Abstract
Understanding physical phenomena is a key component of human intelligence and enables physical interaction with previously unseen environments. In this paper, we study how an artificial agent can autonomously acquire this intuition through interaction with the environment. We created a synthetic block stacking environment with physics simulation in which the agent can learn a policy end-to-end through trial and error. Thereby, we bypass to explicitly model physical knowledge within the policy. We are specifically interested in tasks that require the agent to reach a given goal state that may be different for every new trial. To this end, we propose a deep reinforcement learning framework that learns policies which are parametrized by a goal. We validated the model on a toy example navigating in a grid world with different target positions and in a block stacking task with different target structures of the final tower. In contrast to prior work, our policies show better generalization across different goals.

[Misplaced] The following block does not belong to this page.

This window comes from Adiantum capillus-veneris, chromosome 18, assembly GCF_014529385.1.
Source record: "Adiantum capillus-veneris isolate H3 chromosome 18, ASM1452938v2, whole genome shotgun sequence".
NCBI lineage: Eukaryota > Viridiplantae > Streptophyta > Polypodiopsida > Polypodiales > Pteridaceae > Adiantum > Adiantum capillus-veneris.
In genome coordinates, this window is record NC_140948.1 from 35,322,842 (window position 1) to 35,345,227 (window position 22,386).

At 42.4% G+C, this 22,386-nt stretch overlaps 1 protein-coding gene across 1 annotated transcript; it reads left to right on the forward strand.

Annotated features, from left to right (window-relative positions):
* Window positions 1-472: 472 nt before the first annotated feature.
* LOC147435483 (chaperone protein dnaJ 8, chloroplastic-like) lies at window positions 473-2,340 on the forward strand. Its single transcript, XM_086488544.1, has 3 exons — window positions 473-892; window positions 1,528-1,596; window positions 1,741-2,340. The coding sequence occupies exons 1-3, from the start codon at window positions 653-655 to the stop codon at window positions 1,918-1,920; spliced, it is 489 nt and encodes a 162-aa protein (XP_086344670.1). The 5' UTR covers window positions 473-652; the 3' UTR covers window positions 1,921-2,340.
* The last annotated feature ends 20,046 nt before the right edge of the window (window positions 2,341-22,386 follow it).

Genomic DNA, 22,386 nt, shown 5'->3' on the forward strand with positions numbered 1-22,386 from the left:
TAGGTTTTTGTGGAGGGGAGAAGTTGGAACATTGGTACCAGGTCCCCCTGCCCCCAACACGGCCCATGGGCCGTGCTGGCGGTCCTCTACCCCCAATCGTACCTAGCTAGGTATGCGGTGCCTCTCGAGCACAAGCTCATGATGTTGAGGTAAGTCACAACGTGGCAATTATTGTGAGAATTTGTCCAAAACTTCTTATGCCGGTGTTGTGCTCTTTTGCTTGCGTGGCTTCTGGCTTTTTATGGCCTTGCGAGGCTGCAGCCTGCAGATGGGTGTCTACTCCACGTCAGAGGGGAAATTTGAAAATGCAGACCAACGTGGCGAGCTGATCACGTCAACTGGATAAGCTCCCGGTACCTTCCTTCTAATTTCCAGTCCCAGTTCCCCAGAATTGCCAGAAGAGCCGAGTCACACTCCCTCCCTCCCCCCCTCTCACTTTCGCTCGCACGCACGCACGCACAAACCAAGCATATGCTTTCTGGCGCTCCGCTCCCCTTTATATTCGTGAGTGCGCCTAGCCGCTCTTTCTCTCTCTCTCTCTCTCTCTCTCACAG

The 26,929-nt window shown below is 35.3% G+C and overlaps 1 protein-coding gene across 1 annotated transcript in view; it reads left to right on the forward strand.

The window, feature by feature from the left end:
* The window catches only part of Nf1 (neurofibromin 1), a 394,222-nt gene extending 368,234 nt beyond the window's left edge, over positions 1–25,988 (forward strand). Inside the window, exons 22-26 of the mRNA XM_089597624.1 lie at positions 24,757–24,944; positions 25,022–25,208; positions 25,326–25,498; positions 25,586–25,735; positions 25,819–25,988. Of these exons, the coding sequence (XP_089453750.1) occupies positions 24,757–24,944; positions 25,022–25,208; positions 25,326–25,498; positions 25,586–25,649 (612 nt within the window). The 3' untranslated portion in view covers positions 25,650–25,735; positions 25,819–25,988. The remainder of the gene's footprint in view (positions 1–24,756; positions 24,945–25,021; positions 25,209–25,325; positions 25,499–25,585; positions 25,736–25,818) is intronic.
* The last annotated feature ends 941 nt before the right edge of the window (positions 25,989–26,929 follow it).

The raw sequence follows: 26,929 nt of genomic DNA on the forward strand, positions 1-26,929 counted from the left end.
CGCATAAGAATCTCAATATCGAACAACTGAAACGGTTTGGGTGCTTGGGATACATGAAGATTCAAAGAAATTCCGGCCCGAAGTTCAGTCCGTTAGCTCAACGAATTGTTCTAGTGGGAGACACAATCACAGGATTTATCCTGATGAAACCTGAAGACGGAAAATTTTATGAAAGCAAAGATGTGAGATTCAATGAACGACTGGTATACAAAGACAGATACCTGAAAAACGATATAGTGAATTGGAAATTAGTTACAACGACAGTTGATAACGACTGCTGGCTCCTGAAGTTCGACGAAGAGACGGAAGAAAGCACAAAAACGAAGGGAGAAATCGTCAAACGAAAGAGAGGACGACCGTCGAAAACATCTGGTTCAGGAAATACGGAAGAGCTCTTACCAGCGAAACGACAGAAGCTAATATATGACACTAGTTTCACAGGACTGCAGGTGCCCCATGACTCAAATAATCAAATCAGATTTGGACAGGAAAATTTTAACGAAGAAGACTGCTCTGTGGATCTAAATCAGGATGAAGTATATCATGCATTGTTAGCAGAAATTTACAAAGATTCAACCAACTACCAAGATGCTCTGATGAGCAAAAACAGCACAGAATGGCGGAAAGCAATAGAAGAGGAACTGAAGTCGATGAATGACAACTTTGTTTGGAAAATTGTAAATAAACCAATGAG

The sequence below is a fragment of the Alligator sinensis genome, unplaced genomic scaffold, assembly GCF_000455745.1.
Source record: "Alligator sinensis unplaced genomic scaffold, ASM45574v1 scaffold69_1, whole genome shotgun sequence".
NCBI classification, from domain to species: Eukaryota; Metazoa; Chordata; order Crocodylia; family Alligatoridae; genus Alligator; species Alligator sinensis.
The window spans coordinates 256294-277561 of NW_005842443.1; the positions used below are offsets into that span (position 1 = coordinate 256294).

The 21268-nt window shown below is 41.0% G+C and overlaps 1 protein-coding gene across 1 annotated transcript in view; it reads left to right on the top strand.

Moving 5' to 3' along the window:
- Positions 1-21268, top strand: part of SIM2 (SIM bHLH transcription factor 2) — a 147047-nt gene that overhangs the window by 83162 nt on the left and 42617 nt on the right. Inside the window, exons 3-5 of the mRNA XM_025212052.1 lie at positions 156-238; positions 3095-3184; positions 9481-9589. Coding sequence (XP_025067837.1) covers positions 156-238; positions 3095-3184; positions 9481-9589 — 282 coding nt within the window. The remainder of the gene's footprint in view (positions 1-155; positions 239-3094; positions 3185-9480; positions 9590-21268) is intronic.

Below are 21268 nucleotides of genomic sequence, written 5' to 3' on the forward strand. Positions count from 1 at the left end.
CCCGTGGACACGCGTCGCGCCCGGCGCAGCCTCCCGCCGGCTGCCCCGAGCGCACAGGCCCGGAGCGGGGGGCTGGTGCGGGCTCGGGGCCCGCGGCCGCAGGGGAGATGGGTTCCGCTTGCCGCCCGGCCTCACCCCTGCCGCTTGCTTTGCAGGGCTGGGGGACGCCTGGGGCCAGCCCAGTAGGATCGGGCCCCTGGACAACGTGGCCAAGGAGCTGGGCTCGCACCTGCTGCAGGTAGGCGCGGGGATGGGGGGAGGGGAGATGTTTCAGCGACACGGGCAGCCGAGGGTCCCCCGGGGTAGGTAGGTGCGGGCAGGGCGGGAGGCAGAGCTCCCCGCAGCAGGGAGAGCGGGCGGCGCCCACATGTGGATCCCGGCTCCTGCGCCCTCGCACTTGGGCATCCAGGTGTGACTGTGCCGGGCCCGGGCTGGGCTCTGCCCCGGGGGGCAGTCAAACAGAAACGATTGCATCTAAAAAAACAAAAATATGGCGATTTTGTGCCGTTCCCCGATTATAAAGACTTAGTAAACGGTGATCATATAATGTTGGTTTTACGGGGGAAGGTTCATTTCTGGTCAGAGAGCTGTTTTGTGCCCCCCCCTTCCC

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arXiv [BibTex]


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Using Contact Forces and Robot Arm Accelerations to Automatically Rate Surgeon Skill at Peg Transfer

Brown, J. D., O’Brien, C. E., Leung, S. C., Dumon, K. R., Lee, D. I., Kuchenbecker, K. J.

IEEE Transactions on Biomedical Engineering, 64(9):2263-2275, September 2017 (article)

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link (url) DOI [BibTex]

link (url) DOI [BibTex]


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Ungrounded Haptic Augmented Reality System for Displaying Texture and Friction

Culbertson, H., Kuchenbecker, K. J.

IEEE/ASME Transactions on Mechatronics, 22(4):1839-1849, August 2017 (article)

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link (url) DOI [BibTex]

link (url) DOI [BibTex]


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Event-based State Estimation: An Emulation-based Approach

Trimpe, S.

IET Control Theory & Applications, 11(11):1684-1693, July 2017 (article)